Every baseball season, without fail, there's a team meeting story.
Actually, there are thousands of such stories authored in every city and hamlet across the land. And searching out the one, the only, recreates the proverbial haystack and needle dilemma.
You know the script: Team is downtrodden. Injuries abound. Utilitymen bad-mouth regulars and manager. Cliques in the clubhouse. Several 3 a.m. returns from road trips.
Then, as if by magic, somebody suggests a meeting to clear the air. A vote is taken hastily to determine if the manager and coaches will be included.
It's always so much better when the manager and his yes men are excluded, because now we are left to imagine each and every player having his say. Suddenly, petty gripes and personality conflicts are put aside as a leader of the John Paul Jones mold speaks his piece and rights the floundering ship.
One of the more famous meetings occurred in 1967 when a mighty good Cardinals club found itself in a dead calm after pitching ace Bob Gibson had his leg broken on a line drive off the bat of Roberto Clemente.
The man who had an MVP year that summer, Orlando Cepeda (.325 with 25 homers and 111 RBIs), called his mates together. As folklore recalls it, Cepeda spat fire and brimstone and was so inspirational throughout his monologue, the Cards won the pennant by 10 games.
Well, folklore took liberties with what really happened. As third baseman and now St. Louis broadcaster Mike Shannon remembers, "Cha-Cha got up and the only thing anybody could understand was a couple of swears in Spanish. We all started laughing, he got mad, stalked out of the room and we went out on the field. The whole thing took about two minutes."
Then there's the famed boys' night out in Minneapolis that supposedly got the 1966 Orioles juggernaut turned around. It wasn't a team meeting, per se, just manager Hank Bauer suggesting the gang go out and have a good time because the curfew was being lifted.
Truth is, everybody did just about as they always did, because only the rawest rookie didn't know when a bed check was coming at least 48 hours in advance.
About a month later and after the O's had won maybe 25 of the next 30 games, the beat writers determined that Bauer's loosening the reins had been the answer. If the bus had gotten a flat the next day on the way to the ballpark, that probably would have been adjudged the turning point.
The subject of team meetings moves center stage right now as the Red Sox, possessors of a fairly comfortable 6 1/2 -game lead a couple of weeks ago, stagger toward the last nine games of the campaign.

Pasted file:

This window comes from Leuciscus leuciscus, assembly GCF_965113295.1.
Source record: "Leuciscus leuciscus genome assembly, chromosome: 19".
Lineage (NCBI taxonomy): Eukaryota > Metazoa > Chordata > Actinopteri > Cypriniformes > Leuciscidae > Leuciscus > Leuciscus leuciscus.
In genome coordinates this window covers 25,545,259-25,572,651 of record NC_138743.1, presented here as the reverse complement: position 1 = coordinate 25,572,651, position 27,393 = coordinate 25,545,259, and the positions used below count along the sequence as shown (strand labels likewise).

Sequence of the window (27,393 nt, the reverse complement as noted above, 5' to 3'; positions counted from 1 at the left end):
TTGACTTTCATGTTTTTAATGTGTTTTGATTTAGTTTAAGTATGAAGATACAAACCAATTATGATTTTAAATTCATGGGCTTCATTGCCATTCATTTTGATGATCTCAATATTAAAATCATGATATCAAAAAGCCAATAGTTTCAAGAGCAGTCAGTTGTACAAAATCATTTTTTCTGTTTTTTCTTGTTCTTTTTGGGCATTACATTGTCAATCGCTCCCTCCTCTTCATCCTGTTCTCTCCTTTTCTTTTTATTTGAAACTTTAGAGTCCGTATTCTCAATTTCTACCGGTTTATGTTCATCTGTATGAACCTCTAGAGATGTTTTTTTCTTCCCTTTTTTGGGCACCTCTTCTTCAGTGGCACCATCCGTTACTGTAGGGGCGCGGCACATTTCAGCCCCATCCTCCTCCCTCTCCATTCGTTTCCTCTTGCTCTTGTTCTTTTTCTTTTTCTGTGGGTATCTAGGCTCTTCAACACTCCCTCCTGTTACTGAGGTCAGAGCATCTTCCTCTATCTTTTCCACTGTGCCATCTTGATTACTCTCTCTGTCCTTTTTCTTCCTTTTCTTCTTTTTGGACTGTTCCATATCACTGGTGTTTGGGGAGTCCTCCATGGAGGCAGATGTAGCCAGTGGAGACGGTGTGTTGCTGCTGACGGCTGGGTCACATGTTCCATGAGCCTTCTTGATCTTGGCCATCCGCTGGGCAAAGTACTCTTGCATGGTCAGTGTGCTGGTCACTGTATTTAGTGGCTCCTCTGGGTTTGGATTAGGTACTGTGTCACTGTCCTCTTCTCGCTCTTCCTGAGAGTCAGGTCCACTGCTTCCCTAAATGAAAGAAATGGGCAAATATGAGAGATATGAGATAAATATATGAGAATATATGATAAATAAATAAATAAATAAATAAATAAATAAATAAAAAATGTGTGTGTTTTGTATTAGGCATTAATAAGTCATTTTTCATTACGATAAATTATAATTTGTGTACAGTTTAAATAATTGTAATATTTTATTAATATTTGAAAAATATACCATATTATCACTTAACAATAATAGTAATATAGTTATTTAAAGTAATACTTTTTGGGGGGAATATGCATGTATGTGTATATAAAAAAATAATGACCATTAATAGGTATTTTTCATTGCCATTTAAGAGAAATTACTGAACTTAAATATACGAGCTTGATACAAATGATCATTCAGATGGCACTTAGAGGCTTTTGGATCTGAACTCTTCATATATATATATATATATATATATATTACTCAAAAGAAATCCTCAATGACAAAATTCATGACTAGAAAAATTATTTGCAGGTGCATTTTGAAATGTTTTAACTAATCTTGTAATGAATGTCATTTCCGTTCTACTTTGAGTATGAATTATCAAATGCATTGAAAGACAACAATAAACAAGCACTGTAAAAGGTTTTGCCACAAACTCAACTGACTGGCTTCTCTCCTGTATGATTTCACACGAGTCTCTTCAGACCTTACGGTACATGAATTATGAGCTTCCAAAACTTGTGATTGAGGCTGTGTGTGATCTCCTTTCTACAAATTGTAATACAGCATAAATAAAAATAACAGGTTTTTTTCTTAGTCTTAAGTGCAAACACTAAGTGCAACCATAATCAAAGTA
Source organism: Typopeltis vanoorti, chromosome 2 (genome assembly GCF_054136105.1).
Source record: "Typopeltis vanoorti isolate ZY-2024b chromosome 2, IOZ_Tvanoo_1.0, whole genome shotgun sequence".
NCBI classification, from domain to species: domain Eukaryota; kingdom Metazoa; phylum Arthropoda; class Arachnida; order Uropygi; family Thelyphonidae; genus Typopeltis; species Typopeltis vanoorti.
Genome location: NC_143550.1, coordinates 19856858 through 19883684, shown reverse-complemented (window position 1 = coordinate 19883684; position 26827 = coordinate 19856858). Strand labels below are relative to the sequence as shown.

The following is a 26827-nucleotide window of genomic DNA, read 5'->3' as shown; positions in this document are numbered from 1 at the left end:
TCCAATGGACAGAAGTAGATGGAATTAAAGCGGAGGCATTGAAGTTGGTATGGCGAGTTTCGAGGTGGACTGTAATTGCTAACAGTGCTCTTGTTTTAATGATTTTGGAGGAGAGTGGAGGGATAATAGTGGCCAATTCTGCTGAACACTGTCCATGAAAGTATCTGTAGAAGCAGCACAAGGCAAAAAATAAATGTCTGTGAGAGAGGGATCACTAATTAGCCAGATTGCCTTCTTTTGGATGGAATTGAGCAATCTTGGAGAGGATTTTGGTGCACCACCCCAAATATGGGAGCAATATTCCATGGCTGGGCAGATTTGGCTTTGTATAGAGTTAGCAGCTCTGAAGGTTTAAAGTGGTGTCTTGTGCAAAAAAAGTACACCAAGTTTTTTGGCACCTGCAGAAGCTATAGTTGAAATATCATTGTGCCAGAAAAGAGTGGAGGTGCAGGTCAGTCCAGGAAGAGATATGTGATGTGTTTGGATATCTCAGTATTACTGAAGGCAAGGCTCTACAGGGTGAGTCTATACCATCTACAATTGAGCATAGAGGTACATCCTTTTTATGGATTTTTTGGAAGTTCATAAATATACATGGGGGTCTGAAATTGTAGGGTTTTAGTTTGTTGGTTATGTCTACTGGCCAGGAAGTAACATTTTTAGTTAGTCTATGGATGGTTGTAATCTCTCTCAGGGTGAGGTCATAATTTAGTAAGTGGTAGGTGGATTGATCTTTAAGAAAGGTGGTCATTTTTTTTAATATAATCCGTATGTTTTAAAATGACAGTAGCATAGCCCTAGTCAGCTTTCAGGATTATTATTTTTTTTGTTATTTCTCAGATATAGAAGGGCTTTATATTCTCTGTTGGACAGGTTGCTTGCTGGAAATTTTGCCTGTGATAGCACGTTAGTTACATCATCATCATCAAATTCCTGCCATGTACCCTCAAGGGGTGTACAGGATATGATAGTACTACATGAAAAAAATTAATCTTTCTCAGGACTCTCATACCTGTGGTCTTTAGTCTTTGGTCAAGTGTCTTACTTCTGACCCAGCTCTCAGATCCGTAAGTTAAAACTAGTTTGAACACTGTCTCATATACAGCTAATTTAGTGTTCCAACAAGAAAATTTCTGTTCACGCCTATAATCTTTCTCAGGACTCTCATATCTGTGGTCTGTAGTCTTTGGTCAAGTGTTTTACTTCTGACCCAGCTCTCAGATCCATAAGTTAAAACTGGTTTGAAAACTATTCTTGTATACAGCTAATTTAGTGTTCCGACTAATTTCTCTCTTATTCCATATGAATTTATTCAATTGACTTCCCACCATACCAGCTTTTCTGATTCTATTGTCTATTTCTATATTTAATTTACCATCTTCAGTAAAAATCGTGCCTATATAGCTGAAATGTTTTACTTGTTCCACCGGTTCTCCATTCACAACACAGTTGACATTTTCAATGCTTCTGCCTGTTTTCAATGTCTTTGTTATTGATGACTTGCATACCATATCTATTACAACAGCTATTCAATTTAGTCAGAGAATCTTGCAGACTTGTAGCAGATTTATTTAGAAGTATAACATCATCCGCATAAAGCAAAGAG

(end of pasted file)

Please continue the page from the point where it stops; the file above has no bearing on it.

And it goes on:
They concluded a swing through Chicago, Baltimore and New York yesterday and, if one more city had been included on the itinerary, surely they would have returned home in fourth or fifth place.
The weekend in Chicago was particularly rugged, the Mighty Whiteys sweeping four, and Boston manager Joe Morgan recalls, "I called a meeting on Saturday, we led 3-0 in the first inning and got blown out."
The Beaners won one here before the Birds drilled them twice, so it was time for another team meeting in Yankee Stadium last Friday. They won, then blew two more.
"Last time we went to Toronto," Morgan recalls, "I thought about having a meeting. We didn't and we won 10 in a row."
Of course, a manager has no control if the players beat him to the punch, call a meeting and don't invite him. That's what a very good Minnesota team did in 1967 after the team had changed managers (Sam Mele to Cal Ermer) and they wanted to vote on how much of a World Series share they'd be voting Mele.
Some players favored stiffing Sam, who had handled the club for the first third of the season, and this led to nastiness in the ranks and an ultimate second-place finish.
Back in his playing days, Brooks Robinson had an unfavorite team meeting that was always mandatory. It's the one where scouts would go over the opposing hitters prior to the Series and the third baseman would duck out as soon as possible.
"They go into great detail about how to pitch to their hitters and it really doesn't matter because Jim Palmer argues against everything they say anyway," said Brooks.